From Bro to Pro: McJunkin Seeks to Become Cornhole Pro

From Bro to Pro: McJunkin Seeks to Become Cornhole Pro

Clint McJunkin, courtesy photo

It’s a classic summertime backyard game you’ve played before. The type of game that brings family, friends and strangers together when the sun goes down a little later than usual.

The game is simple. Pitch your bags to the opposite side and land your bags either in or on the board. Outscore your opponent and you win.

Cornhole is the name of the game and for Clint McJunkin, the game has opened up new experiences and opportunities over the last year, some of which he never expected.

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In August, McJunkin will be heading to the 2022 Amercian Cornhole League (ACL) World Championships in South Carolina where he will compete to become an ACL Pro — a prestigious and sought after status in the cornhole world only given to 256 people across the country. He will specifically play in the ACL Pro Qualifier where the top 32 finishers receive ACL Pro status.

Needless to say, the path to a top 32 finish is not an easy one. With 820 players competing in the bracket, it’s going to take McJunkin’s best effort to achieve his goal of ACL Pro.

“It’s going to come down to the strategy and who can hit the bigger shots,” McJunkin said.

Worst to First

McJunkin’s journey into competitive cornhole started like most people with casual play with friends and family.

“I was the worst one in my entire family at the game,” McJunkin said.

McJunkin’s brother Kade started playing in a club in Denver. Eventually he heard about a club in Rock Springs was starting up. He and his mother went one night to 307 Cornhole and he was hooked.

From there McJunkin bought a set of professional bags and started practicing with the main goal of beating his brothers in mind. Between playing at 307 Cornhole and practicing for six hours a week on his own, he eventually saw progress in his game.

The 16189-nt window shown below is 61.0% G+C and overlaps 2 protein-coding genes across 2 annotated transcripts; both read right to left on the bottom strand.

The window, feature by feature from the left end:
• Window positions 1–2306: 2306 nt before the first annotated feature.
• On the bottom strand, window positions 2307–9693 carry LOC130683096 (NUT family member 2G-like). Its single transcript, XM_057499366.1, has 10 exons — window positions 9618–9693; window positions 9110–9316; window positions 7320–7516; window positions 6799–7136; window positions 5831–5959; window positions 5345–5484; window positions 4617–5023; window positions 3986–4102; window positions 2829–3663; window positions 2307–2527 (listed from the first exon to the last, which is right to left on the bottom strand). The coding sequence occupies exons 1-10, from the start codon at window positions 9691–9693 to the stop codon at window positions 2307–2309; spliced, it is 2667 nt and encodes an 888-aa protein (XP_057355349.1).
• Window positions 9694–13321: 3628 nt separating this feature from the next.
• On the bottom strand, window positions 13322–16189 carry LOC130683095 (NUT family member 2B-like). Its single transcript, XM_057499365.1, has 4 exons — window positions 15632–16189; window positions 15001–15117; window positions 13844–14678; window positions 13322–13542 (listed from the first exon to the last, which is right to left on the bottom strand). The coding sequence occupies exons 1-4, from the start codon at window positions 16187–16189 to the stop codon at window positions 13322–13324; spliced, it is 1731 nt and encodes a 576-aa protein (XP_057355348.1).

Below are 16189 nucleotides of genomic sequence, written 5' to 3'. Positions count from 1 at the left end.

With practice and time, McJunkin started winning nearly everything. Eventually he grew into bigger tournaments with larger prize money. Last year in August, he played against Emory Parker, an ACL Pro, and beat him. At that moment, he started to take cornhole more serious as he knew he had what it took to hang with the pros.

This season, McJunkin finished first in the state of Wyoming, sixth in the conference and 214th in the nation.

And with just a few weeks away from the ACL Pro Qualifers, he’s hoping to complete the season with cherry on top.

“My goal is to become a pro,” McJunkin said.

Try it For Yourself

The local 307 Cornhole group plays every Wednesday evening at Bunning Freight Station.

There are two divisions, backyard for beginners and advance for those with more experience. There’s plenty of new players and it’s a fun time regardless if you win or lose.

“I think it’s something everyone should come out and try at least once,” McJunkin said. “You might fall in love with the game.”